A high level of economic development correlates with onset resilience — but it doesn't seem to affect the outcome of a crisis of democracy should one begin. Having neighboring democracies seems to be an important factor in a country's ability to survive backsliding.
A longer tradition of democracy and an influential independent judiciary are associated with both kinds of democratic resilience. The presence of long-standing democratic institutions can help citizens think of democracy as the "only game in town," Hellmeier said, forcing political actors to restrict their actions to within the established rules.
A strong judiciary might act as the last bulwark should a self-aggrandized leader overreach, Hellmeier said. In some cases, especially in countries with relatively weaker institutions, external factors might play an important role.
Maintaining democracy requires an opposition
In 2013, Ecuadoran President Rafael Correa won his third consecutive election. He was a popular politician, bolstered by economic growth and the expanding of welfare protections. His tenure, however, was also marked by diminishing liberties for media, the opposition and civil society.
Correa was the kind of leader democracies have trouble pushing back against. This changed when economic growth stalled, and Correa saw his government engulfed in a corruption scandal involving the Brazilian engineering conglomerate Odebrecht.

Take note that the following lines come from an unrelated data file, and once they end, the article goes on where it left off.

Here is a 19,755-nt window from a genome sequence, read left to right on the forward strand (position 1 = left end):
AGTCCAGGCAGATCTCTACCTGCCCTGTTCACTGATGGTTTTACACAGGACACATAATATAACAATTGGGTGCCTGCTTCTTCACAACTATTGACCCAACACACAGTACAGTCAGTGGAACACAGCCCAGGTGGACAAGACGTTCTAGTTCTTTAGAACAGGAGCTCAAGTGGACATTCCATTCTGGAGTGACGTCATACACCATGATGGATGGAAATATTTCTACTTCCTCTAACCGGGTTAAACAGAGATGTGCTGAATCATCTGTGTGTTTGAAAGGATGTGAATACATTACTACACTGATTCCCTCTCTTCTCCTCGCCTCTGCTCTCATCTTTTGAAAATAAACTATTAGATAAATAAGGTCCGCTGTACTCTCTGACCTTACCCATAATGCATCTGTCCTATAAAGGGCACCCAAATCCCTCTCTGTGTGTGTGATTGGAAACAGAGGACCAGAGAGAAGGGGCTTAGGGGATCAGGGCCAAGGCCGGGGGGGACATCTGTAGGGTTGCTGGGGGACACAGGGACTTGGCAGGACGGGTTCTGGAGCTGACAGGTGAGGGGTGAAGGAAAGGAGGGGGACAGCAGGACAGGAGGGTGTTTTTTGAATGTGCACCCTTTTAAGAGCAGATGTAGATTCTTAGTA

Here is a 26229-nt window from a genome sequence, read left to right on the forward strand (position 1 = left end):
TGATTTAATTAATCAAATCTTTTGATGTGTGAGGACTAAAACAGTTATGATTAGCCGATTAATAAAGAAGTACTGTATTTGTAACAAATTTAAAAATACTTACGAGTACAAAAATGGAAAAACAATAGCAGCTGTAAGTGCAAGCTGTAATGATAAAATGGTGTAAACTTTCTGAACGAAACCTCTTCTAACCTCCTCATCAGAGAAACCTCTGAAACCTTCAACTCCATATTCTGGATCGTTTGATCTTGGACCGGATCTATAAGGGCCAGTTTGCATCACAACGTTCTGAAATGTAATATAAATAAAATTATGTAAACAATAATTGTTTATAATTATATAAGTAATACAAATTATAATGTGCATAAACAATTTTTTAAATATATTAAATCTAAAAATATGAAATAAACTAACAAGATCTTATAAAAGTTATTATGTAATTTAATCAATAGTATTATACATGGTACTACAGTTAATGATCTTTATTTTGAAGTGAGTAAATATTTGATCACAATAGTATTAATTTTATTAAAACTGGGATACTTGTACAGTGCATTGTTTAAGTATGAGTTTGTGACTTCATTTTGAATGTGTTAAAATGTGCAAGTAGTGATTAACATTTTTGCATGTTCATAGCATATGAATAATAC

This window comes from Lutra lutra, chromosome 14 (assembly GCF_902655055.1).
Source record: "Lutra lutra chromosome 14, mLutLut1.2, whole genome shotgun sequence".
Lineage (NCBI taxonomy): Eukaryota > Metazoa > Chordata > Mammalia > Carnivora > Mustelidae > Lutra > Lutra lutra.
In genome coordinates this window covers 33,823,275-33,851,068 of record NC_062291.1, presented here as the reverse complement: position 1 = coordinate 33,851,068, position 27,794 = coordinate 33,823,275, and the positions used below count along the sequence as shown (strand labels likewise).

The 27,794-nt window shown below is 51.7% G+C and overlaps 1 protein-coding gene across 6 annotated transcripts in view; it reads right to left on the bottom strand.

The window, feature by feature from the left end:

Correa decided to not run again in 2017, instead supporting his vice president, Lenin Moreno. Moreno did win, but broke ties with his former mentor and went on to undo some constitutional changes and restrictive regulations.
Melis Laebens, a postdoctoral researcher at Oxford University, said this was an example of a recovery path for democracies under threat. Even when would-be autocrats have a strong grip on domestic politics, unexpected events such as economic crises and corruption investigations can leave them vulnerable.
"In the case of Odebrecht, the fact that the investigation was international made a lot of difference in terms of pressuring Correa's allies into changing their positions," she said. "What matters is that the opposition, when it gets an opportunity, even if it's not able to unseat the incumbent, can at least maintain some legitimate sources of power. "Ecuador also serves as a cautionary tale about what happens after democratic backslide is apparently reversed. Since then, the country has seen seemingly non-stop protests. The current president, Guillermo Lasso, just survived an impeachment vote. Correa was found guilty of corruption and left the country. However, he still maintains political influence and heavy, if diminished, support.
"Sometimes an excessive executive power can just be alternating with an excessive weakness of government," Laebens said. "These events can transform politics in the long run. It's rare that they just disappear."
In the case of Brazil, Bolsonaro will face the electorate in a first-round presidential vote on October 2. Cleared by a judge of the charges that prevented him from running in 2018, Bolsonaro's main opponent, Luis Inacio Lula da Silva, is currently the favorite in the polls. Whether "only God can remove" Bolsonaro from power remains to be seen, but millions are casting their ballots with that goal in mind.
Edited by Milan Gagnon, Peter Hille and Gianna Grün.